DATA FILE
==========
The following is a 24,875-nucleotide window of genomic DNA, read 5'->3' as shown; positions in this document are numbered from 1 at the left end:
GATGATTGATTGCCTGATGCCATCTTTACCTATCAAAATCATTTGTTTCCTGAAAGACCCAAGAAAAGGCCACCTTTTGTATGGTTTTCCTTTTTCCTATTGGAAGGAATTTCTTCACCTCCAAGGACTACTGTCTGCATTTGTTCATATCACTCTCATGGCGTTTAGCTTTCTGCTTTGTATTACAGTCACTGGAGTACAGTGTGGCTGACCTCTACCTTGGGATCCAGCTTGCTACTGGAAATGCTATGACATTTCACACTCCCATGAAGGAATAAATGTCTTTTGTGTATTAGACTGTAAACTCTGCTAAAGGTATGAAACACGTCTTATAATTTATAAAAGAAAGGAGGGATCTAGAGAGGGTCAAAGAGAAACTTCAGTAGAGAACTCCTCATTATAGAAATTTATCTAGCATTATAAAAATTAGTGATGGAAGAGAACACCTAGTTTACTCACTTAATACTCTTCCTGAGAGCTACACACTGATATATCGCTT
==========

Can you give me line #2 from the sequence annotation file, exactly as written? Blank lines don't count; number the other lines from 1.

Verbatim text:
GATGATTGATTGCCTGATGCCATCTTTACCTATCAAAATCATTTGTTTCCTGAAAGACCCAAGAAAAGGCCACCTTTTGTATGGTTTTCCTTTTTCCTATTGGAAGGAATTTCTTCACCTCCAAGGACTACTGTCTGCATTTGTTCATATCACTCTCATGGCGTTTAGCTTTCTGCTTTGTATTACAGTCACTGGAGTACAGTGTGGCTGACCTCTACCTTGGGATCCAGCTTGCTACTGGAAATGCTATGACATTTCACACTCCCATGAAGGAATAAATGTCTTTTGTGTATTAGACTGTAAACTCTGCTAAAGGTATGAAACACGTCTTATAATTTATAAAAGAAAGGAGGGATCTAGAGAGGGTCAAAGAGAAACTTCAGTAGAGAACTCCTCATTATAGAAATTTATCTAGCATTATAAAAATTAGTGATGGAAGAGAACACCTAGTTTACTCACTTAATACTCTTCCTGAGAGCTACACACTGATATATCGCTT